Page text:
Temporal Tables in SQL Server and Azure SQL Database

Temporal tables in SQL Server 2016 and later as well as in Azure SQL Database is a new type of user table which was was introduced in ISO/ANSI SQL 2011. Read on to learn more temporal tables and see a comprehensive example that uses them.

 

What are Temporal Tables in SQL Server and Azure SQL Database?

Temporal tables keep a full history of data changes (based on UTC time) by using a pair of current-historical tables. These tables has the same structure.

The period of validity for every row is managed by the system (i.e. Database Engine) by using two explicitly-defined columns of the DateTime2 datatype.

 

Example with Temporal Tables (T-SQL)

Below you can find an example of a user table’s definition that has system versioning enabled:

--Create table along with specifying its historical table
CREATE TABLE dbo.Students2
(
  studentID INT NOT NULL IDENTITY(1,1) CONSTRAINT PK_Students PRIMARY KEY,
  studentName VARCHAR(150) NOT NULL,
  studentAddress VARCHAR(150) NOT NULL,
  regDate DATE NOT NULL,
  SysStartTime DATETIME2 GENERATED ALWAYS AS ROW START HIDDEN NOT NULL,
  SysEndTime DATETIME2 GENERATED ALWAYS AS ROW END HIDDEN NOT NULL,
  PERIOD FOR SYSTEM_TIME (SysStartTime, SysEndTime)
)
WITH (SYSTEM_VERSIONING = ON (HISTORY_TABLE = dbo.Students2History));
GO

 

The above DDL will create two tables: (i) Students2, and (ii) Students2History.

In the “dbo.Students2” table, the user needs to populate only the first 4 columns (studentID, studentName, studentAddress and regDate). Note: In this case “studentID” will be populated automatically too because it is an identity column. The rest of the columns will be maintained automatically by SQL Server’s Database Engine. Table “dbo.Students2History” will be populated fully automatically by the Database Engine.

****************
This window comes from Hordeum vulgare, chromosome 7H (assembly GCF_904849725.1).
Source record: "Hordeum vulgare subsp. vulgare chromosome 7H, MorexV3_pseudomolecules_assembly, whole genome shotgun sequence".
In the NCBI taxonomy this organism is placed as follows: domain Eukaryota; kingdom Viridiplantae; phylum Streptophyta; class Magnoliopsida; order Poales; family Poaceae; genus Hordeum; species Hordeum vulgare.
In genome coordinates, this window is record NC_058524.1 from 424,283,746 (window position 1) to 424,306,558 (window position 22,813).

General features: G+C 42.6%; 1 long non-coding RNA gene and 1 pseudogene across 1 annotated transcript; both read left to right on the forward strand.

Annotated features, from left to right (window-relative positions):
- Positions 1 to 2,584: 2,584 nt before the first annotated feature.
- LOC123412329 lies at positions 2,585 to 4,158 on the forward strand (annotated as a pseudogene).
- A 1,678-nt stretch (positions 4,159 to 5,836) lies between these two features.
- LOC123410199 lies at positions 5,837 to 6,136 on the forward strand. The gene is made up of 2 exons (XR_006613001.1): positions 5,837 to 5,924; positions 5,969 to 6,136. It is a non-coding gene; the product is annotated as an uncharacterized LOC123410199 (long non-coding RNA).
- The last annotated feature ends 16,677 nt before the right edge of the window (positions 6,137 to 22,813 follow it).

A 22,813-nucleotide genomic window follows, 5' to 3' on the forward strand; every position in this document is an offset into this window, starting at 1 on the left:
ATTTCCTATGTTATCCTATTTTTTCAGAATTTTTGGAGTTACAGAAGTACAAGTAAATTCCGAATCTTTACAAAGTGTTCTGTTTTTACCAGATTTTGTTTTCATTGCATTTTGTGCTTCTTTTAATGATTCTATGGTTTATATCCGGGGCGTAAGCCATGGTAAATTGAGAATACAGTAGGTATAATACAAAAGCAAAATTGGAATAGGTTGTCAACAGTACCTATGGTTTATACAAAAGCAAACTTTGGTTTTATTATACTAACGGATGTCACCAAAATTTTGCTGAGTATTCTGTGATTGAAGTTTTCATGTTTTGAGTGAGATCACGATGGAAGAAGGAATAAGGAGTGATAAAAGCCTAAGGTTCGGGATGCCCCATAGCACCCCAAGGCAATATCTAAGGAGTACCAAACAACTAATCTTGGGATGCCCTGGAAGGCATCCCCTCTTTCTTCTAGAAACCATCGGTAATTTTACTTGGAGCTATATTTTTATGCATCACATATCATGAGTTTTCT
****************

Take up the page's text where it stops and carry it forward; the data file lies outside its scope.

In the below screenshot we can see both tables:

Temporal Tables in SQL Server - Article on SQLNetHub
Figure 1: Pair of Current-Historical Table

Let’s check both tables for any contents:

Temporal Tables in SQL Server - Article on SQLNetHub
Figure 2: Table Contents.

 

Now, let’s insert some data in the “dbo.Students2” table:

--Insert initial data
INSERT INTO dbo.Students2
        ( studentName ,
          studentAddress ,
          regDate 
        )
VALUES  ( 'John Adams', 
          'Address 1', 
          GETDATE() 
        );
GO

 

Let’s check again both tables for any contents:

Temporal Tables in SQL Server - Article on SQLNetHub
Figure 3: Table Contents After Insert.

As you can see, the “dbo.Students2” table was populated with data.

The “dbo.Students2History” table was not populated with any data because system versioning works only in case of an update operation against one or more rows.

That being said, let’s try to update the row:

--Now let's update a record
UPDATE dbo.Students2
SET studentAddress='Address 1 Update'
WHERE studentID=1;
GO

 

Let’s check again the table contents:

Temporal Tables in SQL Server - Article on SQLNetHub
Figure 4: Table Contents After Update Operation.

Now you can see that the table “Students2History” contains the original values for row with studentID=1 just before the update operation took place.

Let’s update the same record again:

--Update the same record
UPDATE dbo.Students2
SET studentAddress='Address 1 Update 2'
WHERE studentID=1;
GO

 

Let’s check the table contents:

Temporal Tables in SQL Server - Article on SQLNetHub
Figure 5: Table Contents After Second Update.

As you can see, the table “Students2History” contains also the “new” original value for row with studentID=1 just before the new update operation took place. So in total, the historical table contains the rows for studentID=1 just before the two update operations took place. The validity of each row can be determined from the “SysStartTime” and “SysEndTime” values.

 

Conclusion

This article was a simple example of using temporal tables in SQL Server 2016. I consider temporal tables one of the top new features in SQL Server 2016 as they have to offer significant functionality.
Some benefits of using temporal tables:
  • Auditing all data changes (i.e. for data forensics)
  • Data reconstruction/recovery
  • Trends monitoring over time

 

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